Savage said, “I’m a print guy and I think books are magic.” Not all kids have access to the internet, he observed, and not all gay kids can risk creating “an incriminating browser history that might bring more bullying on their heads.” His reasons for doing a book based on the “It Gets Better” project, he added, are that he wanted to challenge school libraries and to get schools to change their policies to “zero tolerance for bullying.” He recalled his early venturing into a branch of the Chicago Public Library and taking a book from the shelf on sexuality and returning it to some other place so he could read it again and not have to “risk being seen with the gay books twice.” Savage wanted to emphasize the “subversiveness that librarians have,” he said, “making information available to people can put you in a high-fire position, because there are other people out there who do not want everyone to have access to the facts or the information they need.”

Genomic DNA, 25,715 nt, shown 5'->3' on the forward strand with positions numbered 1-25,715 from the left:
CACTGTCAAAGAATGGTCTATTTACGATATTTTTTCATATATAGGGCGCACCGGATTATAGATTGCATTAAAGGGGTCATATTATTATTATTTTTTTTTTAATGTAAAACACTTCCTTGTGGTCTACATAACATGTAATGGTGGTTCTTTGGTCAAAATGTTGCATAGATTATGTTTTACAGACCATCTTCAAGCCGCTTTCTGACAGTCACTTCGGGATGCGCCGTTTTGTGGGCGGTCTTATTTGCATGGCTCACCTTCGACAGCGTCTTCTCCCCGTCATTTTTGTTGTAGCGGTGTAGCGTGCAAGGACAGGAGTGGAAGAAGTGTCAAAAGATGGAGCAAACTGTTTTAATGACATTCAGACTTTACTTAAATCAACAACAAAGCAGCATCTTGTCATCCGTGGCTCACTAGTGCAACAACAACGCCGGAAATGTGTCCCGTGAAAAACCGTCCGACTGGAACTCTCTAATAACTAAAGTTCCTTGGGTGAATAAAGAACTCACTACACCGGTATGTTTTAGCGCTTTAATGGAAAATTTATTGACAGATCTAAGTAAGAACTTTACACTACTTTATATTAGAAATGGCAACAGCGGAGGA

Savage said that librarians can help shatter forever the old idea of lesbian, gay, bisexual, and transgender people in this country, the idea that “you are ours to torture until you’re 18, and once you’re 18 you can do what you want.” The one thing that gay adults cannot do is talk to the kids that some people are still torturing. If you do, they are “going to accuse you of being pedophiles, of trying to seduce them into the homosexual lifestyle, of trying to seduce our children.” Savage said he is no longer waiting for an invitation. Likewise, “librarians put books into people’s hands whether other people want them to have those particular books or not because that is your job and responsibility.”